The handset makes use of a Li-Pol 900 mAh battery (BP-5M). The maker rates the battery life for 10 days of standby and 3,7 hours of talk time. Similar specifications were given to the Nokia 8800 SE, but then, in the real-life, the cell lasted only one day. However over there it was a 700 mAh battery.
Increased battery capacity, different materials used – all this has taken effect on the battery life, yet doesn’t make all the difference. The device lasts about 10 percent longer than the Nokia 8800 SE when put under the same load (calls, SMS-messages, etc). And if you remember that Nokia 8800 SE improved over the Nokia 8800 by about 10 percent as well, these figures will look pretty Also, don’t forget that the display found in the Nokia 8600 is substantially bigger than in the previous device.
The Nokia 8600 utilizes a QVGA display, powered by TFT technology (16 mln colors, which are all bright and vibrant) with a resolution of 240x320 pixels (diagonal of 2 inches, 31x41 mm). The manufacturer hasn’t included any type of backlighting adjustment, i.e. the screen is always evenly backlit, which allows saving a bit of charge. Nevertheless the user is enabled to choose standby screensaver and backlighting mode (on/off) – in the latter case, if the backlighting will be turned off, the information will remain visible indoors but only at certain angles. Apart from that you can completely switch off the screen, so that it will turn black with no information being displayed on it. In light of the screen having a mirror layer, it doesn’t fade in the sun and ensures that all data will be still readable.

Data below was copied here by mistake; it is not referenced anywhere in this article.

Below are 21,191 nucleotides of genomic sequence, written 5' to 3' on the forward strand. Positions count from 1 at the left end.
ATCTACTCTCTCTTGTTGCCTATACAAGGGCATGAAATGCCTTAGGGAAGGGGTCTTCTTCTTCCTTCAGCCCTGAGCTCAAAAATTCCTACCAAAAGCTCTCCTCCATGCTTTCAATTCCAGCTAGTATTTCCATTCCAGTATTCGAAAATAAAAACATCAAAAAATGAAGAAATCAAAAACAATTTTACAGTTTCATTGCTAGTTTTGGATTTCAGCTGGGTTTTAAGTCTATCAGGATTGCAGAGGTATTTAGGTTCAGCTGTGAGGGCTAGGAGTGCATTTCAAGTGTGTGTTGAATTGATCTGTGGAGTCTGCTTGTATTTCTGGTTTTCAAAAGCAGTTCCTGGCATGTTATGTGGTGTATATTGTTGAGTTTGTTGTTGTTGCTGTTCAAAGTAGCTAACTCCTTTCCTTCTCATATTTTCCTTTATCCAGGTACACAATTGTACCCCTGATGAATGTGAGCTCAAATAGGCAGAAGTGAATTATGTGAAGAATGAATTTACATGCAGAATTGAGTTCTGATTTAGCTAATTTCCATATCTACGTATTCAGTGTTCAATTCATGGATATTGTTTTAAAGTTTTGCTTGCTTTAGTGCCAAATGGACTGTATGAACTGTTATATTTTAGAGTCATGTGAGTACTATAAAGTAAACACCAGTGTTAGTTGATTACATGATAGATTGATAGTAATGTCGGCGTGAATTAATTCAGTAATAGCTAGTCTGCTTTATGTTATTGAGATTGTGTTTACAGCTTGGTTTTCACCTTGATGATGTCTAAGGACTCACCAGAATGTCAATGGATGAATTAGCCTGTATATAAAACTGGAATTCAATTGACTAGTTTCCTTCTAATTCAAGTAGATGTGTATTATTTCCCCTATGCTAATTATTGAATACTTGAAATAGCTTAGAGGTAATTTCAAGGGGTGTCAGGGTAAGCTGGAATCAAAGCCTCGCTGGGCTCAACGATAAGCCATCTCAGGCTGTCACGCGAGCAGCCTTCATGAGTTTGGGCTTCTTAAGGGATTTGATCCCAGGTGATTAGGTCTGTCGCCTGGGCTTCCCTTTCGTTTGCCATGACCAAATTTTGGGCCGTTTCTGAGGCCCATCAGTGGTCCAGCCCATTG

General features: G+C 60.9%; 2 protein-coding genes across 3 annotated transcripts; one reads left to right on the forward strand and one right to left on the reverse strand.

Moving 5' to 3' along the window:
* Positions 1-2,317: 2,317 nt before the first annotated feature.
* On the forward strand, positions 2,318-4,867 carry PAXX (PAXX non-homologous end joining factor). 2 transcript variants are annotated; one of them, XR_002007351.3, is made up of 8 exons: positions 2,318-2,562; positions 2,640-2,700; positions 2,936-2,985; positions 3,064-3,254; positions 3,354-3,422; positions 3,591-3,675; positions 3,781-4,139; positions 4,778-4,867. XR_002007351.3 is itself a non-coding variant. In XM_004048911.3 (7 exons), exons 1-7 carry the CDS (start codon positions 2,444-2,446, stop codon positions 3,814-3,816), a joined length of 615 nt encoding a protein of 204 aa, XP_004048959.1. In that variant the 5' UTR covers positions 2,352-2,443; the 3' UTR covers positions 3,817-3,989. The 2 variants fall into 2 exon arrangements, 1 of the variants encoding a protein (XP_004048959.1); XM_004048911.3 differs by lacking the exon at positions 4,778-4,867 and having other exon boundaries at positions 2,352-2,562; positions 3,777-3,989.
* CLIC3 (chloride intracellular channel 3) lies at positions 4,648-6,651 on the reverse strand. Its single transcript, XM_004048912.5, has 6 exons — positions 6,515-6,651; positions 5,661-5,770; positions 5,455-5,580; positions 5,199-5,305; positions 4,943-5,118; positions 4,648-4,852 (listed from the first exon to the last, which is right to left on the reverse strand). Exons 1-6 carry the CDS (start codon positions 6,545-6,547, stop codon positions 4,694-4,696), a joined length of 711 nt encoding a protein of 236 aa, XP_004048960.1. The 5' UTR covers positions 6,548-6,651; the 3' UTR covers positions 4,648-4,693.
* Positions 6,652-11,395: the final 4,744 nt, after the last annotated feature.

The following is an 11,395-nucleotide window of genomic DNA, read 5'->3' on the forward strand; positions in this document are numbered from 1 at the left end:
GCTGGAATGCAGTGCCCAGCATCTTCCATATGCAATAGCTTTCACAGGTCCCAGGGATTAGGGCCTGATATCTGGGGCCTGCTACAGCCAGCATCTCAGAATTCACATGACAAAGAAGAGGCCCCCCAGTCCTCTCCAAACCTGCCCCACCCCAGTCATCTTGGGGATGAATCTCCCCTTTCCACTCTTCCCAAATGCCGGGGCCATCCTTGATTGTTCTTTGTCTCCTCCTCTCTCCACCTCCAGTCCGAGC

The fuss around the display utilizing OLED-technology is groundless and has been initiated not without the help of incompetent journalists of the British T3 magazine (these notes are shown in the video clips, along with 1 Gb of inbuilt memory).
The handset comes equipped with 128 Mb of onboard memory. Technically, the 8600 is no different from Nokia 6233, they share every last thing up to the bits and pieces. This way, it runs S40 3rd edition Feature Pack 1, which automatically means it carries a standard suite of features.
USB. The Nokia 8600 employs the microUSB slot, which is a bit slimmer and thus differs from the miniUSB we all have gotten used to. In the near future microUSB will become a standard solution for household appliances and the handsets in particular. Nokia also has plans for putting this socket into own devices in mind. Though, these days, it is quite a challenge to buy the microUSB cable from retailers, not to say next to impossible. Such cables are included into sales packages of some MP3 players, but that’s about it.
The vendor says that the handset supports USB 2.0, and it does indeed, in USB Mass Storage mode the connection via USB cable puts up medium data transfer speed which makes up about 500-600 Kb/s. This is slower than the Motorola RAZR2 V8, which also comes installed with microUSB-socket.
Upon successful connection you can pick one of the following modes: USB Mass Storage, PC Studio, or modem mode. Depending on what you have selected, the battery starts charging up. There is no support for MTP mode, music tracks have to be moved onto the phone manually.